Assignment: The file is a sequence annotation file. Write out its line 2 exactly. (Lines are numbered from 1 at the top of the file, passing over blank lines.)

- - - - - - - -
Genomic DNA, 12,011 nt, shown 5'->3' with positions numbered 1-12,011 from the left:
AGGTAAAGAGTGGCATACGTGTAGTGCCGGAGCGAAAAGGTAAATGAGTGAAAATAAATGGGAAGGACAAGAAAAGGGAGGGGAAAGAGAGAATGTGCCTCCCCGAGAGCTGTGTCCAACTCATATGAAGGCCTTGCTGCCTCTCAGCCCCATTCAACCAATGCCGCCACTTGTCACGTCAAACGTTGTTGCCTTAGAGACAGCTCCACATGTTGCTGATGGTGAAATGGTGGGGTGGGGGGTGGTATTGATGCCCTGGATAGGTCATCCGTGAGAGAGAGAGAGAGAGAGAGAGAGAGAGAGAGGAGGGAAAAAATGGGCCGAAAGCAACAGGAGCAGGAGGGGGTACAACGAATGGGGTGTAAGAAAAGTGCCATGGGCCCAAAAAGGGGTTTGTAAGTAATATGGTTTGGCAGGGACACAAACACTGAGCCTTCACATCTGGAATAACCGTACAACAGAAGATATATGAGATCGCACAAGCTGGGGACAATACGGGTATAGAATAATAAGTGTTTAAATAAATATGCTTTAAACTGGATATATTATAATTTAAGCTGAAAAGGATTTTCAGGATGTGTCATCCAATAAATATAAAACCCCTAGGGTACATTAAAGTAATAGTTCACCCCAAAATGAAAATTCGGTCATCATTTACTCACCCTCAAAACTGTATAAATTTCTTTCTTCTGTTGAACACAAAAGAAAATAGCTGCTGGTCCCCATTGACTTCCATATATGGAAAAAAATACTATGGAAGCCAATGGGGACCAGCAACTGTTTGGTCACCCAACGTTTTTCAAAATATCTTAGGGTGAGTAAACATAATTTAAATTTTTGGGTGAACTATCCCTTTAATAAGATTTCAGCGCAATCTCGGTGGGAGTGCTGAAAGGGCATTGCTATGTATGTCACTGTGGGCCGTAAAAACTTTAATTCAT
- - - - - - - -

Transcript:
AGGTAAAGAGTGGCATACGTGTAGTGCCGGAGCGAAAAGGTAAATGAGTGAAAATAAATGGGAAGGACAAGAAAAGGGAGGGGAAAGAGAGAATGTGCCTCCCCGAGAGCTGTGTCCAACTCATATGAAGGCCTTGCTGCCTCTCAGCCCCATTCAACCAATGCCGCCACTTGTCACGTCAAACGTTGTTGCCTTAGAGACAGCTCCACATGTTGCTGATGGTGAAATGGTGGGGTGGGGGGTGGTATTGATGCCCTGGATAGGTCATCCGTGAGAGAGAGAGAGAGAGAGAGAGAGAGAGAGAGGAGGGAAAAAATGGGCCGAAAGCAACAGGAGCAGGAGGGGGTACAACGAATGGGGTGTAAGAAAAGTGCCATGGGCCCAAAAAGGGGTTTGTAAGTAATATGGTTTGGCAGGGACACAAACACTGAGCCTTCACATCTGGAATAACCGTACAACAGAAGATATATGAGATCGCACAAGCTGGGGACAATACGGGTATAGAATAATAAGTGTTTAAATAAATATGCTTTAAACTGGATATATTATAATTTAAGCTGAAAAGGATTTTCAGGATGTGTCATCCAATAAATATAAAACCCCTAGGGTACATTAAAGTAATAGTTCACCCCAAAATGAAAATTCGGTCATCATTTACTCACCCTCAAAACTGTATAAATTTCTTTCTTCTGTTGAACACAAAAGAAAATAGCTGCTGGTCCCCATTGACTTCCATATATGGAAAAAAATACTATGGAAGCCAATGGGGACCAGCAACTGTTTGGTCACCCAACGTTTTTCAAAATATCTTAGGGTGAGTAAACATAATTTAAATTTTTGGGTGAACTATCCCTTTAATAAGATTTCAGCGCAATCTCGGTGGGAGTGCTGAAAGGGCATTGCTATGTATGTCACTGTGGGCCGTAAAAACTTTAATTCAT